Day 3 of Event 42: $2,500 Omaha/Seven Card Stud Hi-Low 8-or-Better began with 22 players in search of a WSOP gold bracelet and the top prize of $228,014. In the end, only one player could be crowned champion, and his name is Oleksii Kovalchuk.
Jeff Lisandro, who won the 2009 WSOP Player of the Year award, entered the day as the chip leader, and was in search of his sixth career bracelet. He remained among the leaders through Level 20, and by that point, we had already lost Charles Kassin, Anthony Bellino, Allen Bari, Daniel Harmetz, and Dale Phillips. When we entered Level 21, Norman Chad shot up the charts, and took the chip lead. Chad scooped a massive Omaha-8 pot from Tom Schneider, where he made the nut-flush and the nut-low, and Schneider bowed out soon after.
Following Schneider out the door were Bryan Devonshire, Perry Friedman, and then the five-time bracelet winner himself, Lisandro. Lisandro lost a handful of small pots, and then was done in by Mark Gregorich in a hand of Omaha-8. The two got it in on a board of , and Lisandro was at risk with . Gregorich had a massive draw with , and was freerolling for the scoop. The river was the , giving Gregorich the nut-flush, and eliminating Lisandro from the tournament.
We then moved to the stage in the Pavilion Room, and formed an unofficial final table. Brandon Guss was severly short stacked, and quickly exited.
Here’s how the final table looked:
Danzer scooped two huge Stud-8 pots to rocket into the chip lead, and Chad’s stack began slipping. It was Tim Burt who busted first at the official final table though, when Danny Ratigan had a seventy-six low and three hearts in Stud-8. Sixth and seventh street both brought hearts for Ratigan, giving him a flush and eliminating Burt in eighth place. Wing Wong followed him out the door next, busting in an Omaha-8 hand against Danzer.
The remaining six players then went on a dinner break, and when we returned, Chad was the next to go. He was unable to get anything going at the final table, and slid down the counts until he was the shortest stack at the table. He became so desperate, that at one point he tried to use a fortune cookie to help with his decision-making. On his final hand, Chad not only committed the rest of his chips, he reached for his wallet and tossed both his Visa credit card and his AAA card onto the felt. It’s a good thing they really weren’t at risk, because Gregorich busted him in sixth place.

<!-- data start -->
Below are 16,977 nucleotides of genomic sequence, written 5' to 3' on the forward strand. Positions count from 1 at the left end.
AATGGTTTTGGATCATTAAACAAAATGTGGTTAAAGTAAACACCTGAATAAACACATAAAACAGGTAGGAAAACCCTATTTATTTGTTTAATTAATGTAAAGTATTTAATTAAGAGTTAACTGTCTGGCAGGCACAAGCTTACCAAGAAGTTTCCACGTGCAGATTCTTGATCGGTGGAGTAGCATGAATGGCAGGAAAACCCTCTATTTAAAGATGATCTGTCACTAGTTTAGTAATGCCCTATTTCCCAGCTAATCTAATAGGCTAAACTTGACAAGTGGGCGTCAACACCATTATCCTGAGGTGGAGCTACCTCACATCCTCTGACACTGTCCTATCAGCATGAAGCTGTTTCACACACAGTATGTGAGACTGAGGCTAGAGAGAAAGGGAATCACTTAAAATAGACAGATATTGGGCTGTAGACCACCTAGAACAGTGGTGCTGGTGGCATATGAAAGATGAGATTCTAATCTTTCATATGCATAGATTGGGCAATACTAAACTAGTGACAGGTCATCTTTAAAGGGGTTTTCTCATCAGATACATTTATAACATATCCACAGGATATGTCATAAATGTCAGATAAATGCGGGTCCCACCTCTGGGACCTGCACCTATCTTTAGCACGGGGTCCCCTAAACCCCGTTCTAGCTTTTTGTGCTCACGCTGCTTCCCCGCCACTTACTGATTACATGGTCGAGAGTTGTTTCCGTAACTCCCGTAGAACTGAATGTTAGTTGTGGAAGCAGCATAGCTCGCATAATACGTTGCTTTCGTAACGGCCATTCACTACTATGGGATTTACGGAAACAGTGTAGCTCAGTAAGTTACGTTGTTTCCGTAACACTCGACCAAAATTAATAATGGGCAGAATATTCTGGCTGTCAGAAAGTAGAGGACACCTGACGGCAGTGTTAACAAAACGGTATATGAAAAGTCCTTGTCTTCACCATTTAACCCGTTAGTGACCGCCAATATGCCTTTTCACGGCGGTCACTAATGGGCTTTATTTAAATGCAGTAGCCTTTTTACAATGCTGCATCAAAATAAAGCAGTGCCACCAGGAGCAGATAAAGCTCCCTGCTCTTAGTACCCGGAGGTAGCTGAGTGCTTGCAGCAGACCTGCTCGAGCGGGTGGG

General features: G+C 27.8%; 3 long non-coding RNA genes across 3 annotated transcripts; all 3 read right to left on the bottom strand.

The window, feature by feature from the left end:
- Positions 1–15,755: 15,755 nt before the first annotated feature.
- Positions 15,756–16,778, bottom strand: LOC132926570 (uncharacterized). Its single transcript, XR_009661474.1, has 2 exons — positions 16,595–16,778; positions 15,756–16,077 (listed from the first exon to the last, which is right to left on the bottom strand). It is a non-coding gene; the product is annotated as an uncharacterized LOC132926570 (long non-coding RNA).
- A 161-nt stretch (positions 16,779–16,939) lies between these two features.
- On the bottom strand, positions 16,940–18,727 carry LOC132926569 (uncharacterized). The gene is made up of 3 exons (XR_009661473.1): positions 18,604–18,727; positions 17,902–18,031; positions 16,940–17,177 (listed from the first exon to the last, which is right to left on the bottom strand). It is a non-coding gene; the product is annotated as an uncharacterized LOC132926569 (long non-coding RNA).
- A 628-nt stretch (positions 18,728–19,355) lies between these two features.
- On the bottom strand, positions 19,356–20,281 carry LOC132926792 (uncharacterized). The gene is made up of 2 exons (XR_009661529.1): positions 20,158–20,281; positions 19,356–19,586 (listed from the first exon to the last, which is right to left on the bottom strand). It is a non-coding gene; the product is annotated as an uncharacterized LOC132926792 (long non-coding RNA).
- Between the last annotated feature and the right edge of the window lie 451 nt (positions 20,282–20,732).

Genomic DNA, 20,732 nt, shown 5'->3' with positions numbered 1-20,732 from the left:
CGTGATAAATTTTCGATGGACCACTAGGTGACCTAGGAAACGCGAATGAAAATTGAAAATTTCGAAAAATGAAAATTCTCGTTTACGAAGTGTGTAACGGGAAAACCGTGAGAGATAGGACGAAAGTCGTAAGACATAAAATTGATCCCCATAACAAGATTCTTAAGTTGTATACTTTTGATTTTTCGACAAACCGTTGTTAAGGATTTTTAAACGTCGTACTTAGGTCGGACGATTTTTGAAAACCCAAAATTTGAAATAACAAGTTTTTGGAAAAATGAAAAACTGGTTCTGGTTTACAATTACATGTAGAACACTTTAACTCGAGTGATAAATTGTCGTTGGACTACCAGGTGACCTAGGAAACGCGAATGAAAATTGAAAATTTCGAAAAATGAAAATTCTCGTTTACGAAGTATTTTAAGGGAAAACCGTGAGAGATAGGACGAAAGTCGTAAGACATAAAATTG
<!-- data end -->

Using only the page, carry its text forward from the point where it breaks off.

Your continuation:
Yuval Bronshtein was relegated to the short stack when Chad busted. He tried to make a comeback, doubling through Kovalchuk in a hand of Stud-8 right after Chad was eliminated, but he couldn’t string together multiple pots. Bronshtein committed the remainder of his chips with a pair of queens in Stud-8, and Ratigan had him at risk with a monster draw. Ratigan made a straight and a low on sixth street, and held as Bronshtein bricked on seventh, eliminating him in fifth place.
Kovalchuk began climbing the charts four-handed, and crossed the million-chip mark after a big Stud-8 pot against Ratigan. He then eliminated Ratigan a few hands later with the wheel, sending Ratigan home in fourth place. Danzer and Kovalchuk began wrestling the lead back and forth three-handed, while Gregorich began to slide. Eventually, Gregorich was quartered by Kovalchuk, and then eliminated.
When heads-up play began, Kovalchuk captained an almost 2:1 chip lead. Danzer quickly evened the match however, and the two began passing the lead back and forth once again. Eventually, Danzer gained a 2:1 advantage for himself, but Kovalchuk came roaring back, winning three of four Omaha-8 pots at the end of Level 27. Kovalchuk never looked back, and on the final hand, the two were all in preflop in Omaha-8.
Kovalchuk’s was a slight favorite over Danzer’s , and the flop kept him in the lead. The on the turn left Danzer with just four outs to a straight, and the bricked on the river. Kovalchuk’s supporters mobbed him when it was all over, grabbing him, and tossing him into the air several times.
The 22-year old Ukranian native is now a two-time bracelet winner – he won the $2,500 No-Limit Hold’em Six Handed event last year, earning him $689,739. Congratulations to Kovalchuk on winning number two, and thank you for joining us during these last three days of grueling poker. Be sure to stay tuned to PokerNews.com for all of your up-to-the-minute updates from the 2012 WSOP.
Thank you, and goodnight from Las Vegas!